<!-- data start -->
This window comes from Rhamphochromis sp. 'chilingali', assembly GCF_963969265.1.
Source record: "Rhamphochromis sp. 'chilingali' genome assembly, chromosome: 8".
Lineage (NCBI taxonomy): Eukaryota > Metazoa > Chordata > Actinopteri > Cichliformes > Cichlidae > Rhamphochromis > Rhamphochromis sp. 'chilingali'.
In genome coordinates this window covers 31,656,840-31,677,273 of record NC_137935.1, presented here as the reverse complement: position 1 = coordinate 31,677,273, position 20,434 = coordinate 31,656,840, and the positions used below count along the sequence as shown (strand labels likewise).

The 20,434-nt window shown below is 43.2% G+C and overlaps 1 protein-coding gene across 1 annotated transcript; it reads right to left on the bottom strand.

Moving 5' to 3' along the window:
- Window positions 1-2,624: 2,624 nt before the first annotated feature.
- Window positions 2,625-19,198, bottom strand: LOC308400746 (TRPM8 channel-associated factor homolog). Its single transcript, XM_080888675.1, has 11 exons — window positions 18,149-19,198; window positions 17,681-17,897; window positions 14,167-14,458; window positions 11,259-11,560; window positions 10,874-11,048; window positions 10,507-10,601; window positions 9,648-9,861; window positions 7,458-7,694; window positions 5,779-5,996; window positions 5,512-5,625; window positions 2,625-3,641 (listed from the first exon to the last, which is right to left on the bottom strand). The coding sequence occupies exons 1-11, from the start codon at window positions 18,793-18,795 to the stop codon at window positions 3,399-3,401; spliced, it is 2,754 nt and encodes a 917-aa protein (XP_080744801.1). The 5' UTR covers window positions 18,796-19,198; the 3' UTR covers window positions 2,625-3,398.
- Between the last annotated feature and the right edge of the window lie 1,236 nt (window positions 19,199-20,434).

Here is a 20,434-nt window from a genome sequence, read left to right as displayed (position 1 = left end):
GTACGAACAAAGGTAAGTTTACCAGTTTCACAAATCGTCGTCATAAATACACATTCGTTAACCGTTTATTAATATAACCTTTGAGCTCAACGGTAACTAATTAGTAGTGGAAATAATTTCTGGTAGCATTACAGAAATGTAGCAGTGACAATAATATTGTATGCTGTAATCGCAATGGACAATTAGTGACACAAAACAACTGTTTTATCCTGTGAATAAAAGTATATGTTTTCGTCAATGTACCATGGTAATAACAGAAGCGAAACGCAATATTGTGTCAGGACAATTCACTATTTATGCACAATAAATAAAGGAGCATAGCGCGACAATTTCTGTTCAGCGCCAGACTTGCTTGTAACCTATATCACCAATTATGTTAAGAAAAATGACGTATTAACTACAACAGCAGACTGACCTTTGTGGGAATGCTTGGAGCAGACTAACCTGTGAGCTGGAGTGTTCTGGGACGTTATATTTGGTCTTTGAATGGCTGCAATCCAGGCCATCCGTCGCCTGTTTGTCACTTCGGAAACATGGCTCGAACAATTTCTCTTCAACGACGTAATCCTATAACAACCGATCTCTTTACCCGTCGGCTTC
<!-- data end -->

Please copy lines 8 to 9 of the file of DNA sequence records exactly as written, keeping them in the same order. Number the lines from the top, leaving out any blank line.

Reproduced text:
- Window positions 2,625-19,198, bottom strand: LOC308400746 (TRPM8 channel-associated factor homolog). Its single transcript, XM_080888675.1, has 11 exons — window positions 18,149-19,198; window positions 17,681-17,897; window positions 14,167-14,458; window positions 11,259-11,560; window positions 10,874-11,048; window positions 10,507-10,601; window positions 9,648-9,861; window positions 7,458-7,694; window positions 5,779-5,996; window positions 5,512-5,625; window positions 2,625-3,641 (listed from the first exon to the last, which is right to left on the bottom strand). The coding sequence occupies exons 1-11, from the start codon at window positions 18,793-18,795 to the stop codon at window positions 3,399-3,401; spliced, it is 2,754 nt and encodes a 917-aa protein (XP_080744801.1). The 5' UTR covers window positions 18,796-19,198; the 3' UTR covers window positions 2,625-3,398.
- Between the last annotated feature and the right edge of the window lie 1,236 nt (window positions 19,199-20,434).